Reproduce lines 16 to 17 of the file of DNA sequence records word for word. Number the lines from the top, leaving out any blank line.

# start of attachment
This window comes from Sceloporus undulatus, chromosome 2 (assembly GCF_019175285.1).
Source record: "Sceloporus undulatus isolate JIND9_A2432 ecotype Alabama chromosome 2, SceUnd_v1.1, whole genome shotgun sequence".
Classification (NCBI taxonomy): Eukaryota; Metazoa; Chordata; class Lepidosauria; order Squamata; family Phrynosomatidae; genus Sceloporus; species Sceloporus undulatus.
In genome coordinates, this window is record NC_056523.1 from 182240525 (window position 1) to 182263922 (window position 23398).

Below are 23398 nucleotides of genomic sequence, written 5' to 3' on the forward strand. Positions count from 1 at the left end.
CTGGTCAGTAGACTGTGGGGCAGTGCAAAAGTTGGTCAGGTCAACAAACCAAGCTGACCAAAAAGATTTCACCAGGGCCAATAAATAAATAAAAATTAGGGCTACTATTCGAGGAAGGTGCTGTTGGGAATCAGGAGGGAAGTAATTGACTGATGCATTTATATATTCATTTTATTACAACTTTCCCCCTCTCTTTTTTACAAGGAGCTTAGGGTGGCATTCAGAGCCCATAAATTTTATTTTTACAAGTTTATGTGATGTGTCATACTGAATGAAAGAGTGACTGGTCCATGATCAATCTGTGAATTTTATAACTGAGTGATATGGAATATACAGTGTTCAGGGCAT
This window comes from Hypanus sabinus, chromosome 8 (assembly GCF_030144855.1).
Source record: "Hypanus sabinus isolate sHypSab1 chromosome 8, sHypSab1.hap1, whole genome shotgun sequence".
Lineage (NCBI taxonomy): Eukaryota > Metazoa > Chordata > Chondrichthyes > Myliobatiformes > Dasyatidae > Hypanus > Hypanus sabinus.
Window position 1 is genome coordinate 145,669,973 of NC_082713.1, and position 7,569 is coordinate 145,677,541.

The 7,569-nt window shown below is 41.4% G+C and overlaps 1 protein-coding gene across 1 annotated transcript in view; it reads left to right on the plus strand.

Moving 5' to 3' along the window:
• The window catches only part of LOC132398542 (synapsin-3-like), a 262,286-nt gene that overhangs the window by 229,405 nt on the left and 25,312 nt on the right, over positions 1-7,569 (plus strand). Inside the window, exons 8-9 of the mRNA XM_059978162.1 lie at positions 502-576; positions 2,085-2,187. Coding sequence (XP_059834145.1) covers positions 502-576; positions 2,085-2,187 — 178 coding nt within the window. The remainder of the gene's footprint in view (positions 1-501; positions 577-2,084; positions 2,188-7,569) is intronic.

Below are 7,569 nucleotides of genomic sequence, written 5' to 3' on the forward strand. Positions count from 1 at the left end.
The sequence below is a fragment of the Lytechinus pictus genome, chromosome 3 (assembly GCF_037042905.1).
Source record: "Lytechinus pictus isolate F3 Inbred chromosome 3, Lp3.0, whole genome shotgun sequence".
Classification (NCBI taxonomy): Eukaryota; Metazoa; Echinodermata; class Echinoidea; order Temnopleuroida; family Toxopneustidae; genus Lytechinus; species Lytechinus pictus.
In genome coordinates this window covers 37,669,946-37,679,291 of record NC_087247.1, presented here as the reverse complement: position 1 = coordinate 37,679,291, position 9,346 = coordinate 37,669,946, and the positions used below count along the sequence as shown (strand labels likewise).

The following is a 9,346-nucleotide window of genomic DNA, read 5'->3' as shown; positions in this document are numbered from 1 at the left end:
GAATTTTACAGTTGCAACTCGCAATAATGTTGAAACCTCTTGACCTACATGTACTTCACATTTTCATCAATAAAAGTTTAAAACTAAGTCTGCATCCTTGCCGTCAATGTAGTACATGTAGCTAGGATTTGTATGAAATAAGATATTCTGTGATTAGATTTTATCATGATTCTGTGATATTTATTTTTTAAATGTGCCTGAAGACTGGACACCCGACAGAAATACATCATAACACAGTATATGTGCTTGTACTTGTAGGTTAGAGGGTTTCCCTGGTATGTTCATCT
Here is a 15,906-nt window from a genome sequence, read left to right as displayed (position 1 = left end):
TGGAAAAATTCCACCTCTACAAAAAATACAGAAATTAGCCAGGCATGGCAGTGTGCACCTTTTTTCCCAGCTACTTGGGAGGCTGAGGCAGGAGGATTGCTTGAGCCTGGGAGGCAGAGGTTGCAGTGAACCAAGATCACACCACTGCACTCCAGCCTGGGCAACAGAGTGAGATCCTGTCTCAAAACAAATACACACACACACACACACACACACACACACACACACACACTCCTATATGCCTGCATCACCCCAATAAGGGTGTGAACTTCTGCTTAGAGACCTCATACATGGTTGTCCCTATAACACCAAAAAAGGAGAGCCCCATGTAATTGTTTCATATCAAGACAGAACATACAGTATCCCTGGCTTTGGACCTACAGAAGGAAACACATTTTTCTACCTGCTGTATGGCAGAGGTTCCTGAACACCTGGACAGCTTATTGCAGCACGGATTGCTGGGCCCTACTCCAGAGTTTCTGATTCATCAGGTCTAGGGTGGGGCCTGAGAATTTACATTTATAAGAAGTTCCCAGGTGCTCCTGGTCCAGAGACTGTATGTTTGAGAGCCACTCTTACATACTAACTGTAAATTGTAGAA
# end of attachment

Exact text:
Source record: "Lytechinus pictus isolate F3 Inbred chromosome 3, Lp3.0, whole genome shotgun sequence".
Classification (NCBI taxonomy): Eukaryota; Metazoa; Echinodermata; class Echinoidea; order Temnopleuroida; family Toxopneustidae; genus Lytechinus; species Lytechinus pictus.